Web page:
Previously the Liquor Act prohibited liquor consumption in a car park area without prior approval. The Act did not define a car park; therefore, the conventional definition was used: an area normally used for the parking of cars.
However, the passage of the Tackling Alcohol-Fuelled Violence Legislation Amendment Act 2016 included insertion of a definition of a car park:
car park means an area with a surface designed or adapted for the parking of vehicles, whether or not the area is being used for that purpose.
One interpretation of the definition is that any level outdoor surface could be deemed to be a car park, which would potentially include beer gardens or paved outdoor consumption areas accessible to cars. Although OLGR has assured us that this is not the intent of the legislation, it begs the question of why the definition was written in such a broad sense. Whilst the expanded definition of a car park is a potentially negative outcome, on the positive side there is now a clearer process for any licensee who wishes to use a car park for the service of liquor.
Additionally, approvals will no longer be restricted to a single occasion, the new rules permit an approval for up to three months. This may create opportunities for some licensees which were not previously available, although this comes at a cost: there is a fee payable for each occasion of use and an occasion is limited to no more than three consecutive days.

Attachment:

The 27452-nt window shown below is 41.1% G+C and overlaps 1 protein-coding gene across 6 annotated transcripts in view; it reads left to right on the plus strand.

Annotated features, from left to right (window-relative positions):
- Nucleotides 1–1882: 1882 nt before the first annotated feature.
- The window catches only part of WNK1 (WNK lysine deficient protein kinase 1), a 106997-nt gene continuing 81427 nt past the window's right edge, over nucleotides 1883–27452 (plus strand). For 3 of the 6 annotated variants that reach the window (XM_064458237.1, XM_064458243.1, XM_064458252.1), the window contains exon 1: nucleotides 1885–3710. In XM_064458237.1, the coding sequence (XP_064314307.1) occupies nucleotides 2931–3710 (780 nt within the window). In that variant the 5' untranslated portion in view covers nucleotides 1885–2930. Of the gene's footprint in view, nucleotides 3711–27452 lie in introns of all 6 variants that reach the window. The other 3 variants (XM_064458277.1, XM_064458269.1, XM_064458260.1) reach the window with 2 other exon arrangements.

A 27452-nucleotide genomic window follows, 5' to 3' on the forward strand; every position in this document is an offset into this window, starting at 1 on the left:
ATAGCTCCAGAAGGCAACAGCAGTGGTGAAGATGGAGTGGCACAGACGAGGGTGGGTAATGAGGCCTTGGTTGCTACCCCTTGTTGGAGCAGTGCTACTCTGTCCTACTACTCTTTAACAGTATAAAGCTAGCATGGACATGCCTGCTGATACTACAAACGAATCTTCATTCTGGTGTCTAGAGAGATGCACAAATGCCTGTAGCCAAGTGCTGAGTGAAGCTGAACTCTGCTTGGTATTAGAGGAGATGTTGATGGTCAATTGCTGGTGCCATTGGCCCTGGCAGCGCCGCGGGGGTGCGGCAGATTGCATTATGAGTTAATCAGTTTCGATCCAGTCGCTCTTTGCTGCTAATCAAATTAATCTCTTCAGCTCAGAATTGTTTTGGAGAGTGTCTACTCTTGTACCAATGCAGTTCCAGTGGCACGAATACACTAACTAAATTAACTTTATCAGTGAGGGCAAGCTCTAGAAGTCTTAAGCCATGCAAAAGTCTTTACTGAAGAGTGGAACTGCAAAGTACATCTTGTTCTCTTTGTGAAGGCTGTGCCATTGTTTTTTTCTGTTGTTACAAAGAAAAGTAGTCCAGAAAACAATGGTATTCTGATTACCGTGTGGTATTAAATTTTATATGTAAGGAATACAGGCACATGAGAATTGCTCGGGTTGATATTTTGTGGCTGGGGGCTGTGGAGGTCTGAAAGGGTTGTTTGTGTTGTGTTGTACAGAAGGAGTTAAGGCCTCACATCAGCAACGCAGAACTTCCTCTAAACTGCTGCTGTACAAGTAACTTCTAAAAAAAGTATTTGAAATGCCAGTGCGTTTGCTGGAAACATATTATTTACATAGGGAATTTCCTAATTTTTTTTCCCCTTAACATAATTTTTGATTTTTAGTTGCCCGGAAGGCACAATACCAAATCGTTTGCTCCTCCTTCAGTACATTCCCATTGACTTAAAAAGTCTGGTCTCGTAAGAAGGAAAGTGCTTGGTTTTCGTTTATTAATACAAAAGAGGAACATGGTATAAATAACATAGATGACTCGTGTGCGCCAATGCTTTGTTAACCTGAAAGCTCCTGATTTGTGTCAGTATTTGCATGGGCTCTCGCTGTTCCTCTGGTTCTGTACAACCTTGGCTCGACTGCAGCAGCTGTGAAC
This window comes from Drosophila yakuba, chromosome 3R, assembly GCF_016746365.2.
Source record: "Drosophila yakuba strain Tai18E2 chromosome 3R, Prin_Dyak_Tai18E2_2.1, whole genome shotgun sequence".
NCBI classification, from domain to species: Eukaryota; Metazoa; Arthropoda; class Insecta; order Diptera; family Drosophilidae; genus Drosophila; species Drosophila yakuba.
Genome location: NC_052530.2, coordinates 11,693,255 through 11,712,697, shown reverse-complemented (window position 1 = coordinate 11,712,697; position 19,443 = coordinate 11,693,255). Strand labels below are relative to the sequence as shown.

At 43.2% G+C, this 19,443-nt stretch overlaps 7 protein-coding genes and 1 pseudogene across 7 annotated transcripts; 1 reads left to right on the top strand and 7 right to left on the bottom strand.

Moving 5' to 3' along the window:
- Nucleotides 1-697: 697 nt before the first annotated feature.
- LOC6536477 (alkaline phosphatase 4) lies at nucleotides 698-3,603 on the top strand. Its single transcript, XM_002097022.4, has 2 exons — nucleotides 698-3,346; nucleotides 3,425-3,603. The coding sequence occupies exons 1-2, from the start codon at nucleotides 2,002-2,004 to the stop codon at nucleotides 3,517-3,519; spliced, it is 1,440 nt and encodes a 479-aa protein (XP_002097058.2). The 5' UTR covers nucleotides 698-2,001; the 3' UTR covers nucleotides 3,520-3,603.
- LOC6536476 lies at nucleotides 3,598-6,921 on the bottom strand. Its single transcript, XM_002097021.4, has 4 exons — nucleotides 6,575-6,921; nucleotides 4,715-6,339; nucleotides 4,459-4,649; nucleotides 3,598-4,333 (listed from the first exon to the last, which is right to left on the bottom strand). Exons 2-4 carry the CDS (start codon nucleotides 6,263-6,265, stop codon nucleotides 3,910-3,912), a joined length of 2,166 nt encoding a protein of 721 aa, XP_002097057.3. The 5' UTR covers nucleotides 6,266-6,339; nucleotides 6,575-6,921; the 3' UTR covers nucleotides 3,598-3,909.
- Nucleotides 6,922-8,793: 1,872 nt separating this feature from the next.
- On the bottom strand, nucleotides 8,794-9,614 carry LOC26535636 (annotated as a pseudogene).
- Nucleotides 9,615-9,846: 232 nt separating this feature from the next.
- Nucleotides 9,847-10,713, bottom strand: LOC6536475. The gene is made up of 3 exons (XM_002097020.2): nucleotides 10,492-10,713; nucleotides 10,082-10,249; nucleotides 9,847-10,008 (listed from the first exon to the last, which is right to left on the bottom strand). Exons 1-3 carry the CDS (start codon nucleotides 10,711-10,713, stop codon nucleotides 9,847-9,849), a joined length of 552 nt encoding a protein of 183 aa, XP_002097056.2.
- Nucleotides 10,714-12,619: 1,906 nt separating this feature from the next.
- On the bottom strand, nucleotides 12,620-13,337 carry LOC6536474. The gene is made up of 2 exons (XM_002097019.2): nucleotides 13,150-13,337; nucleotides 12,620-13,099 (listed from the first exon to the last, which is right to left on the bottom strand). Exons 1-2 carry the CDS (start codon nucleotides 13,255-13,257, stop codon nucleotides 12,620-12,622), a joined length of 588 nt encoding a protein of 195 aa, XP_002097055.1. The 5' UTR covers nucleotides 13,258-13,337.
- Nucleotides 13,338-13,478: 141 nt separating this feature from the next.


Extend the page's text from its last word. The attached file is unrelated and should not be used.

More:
Therefore, a licensee wishing to use a car park every day for three months would require approval for 30 separate occasions. The 2016/17 approval fee is $65.40 per occasion, which adds up to $1,962 for 90 days.
The changes came into effect on 1 September 2016 and at the date of publication, while some applications for approval have been lodged, we are unaware of any compliance action against licensees regarding the use of car parks under the new definition.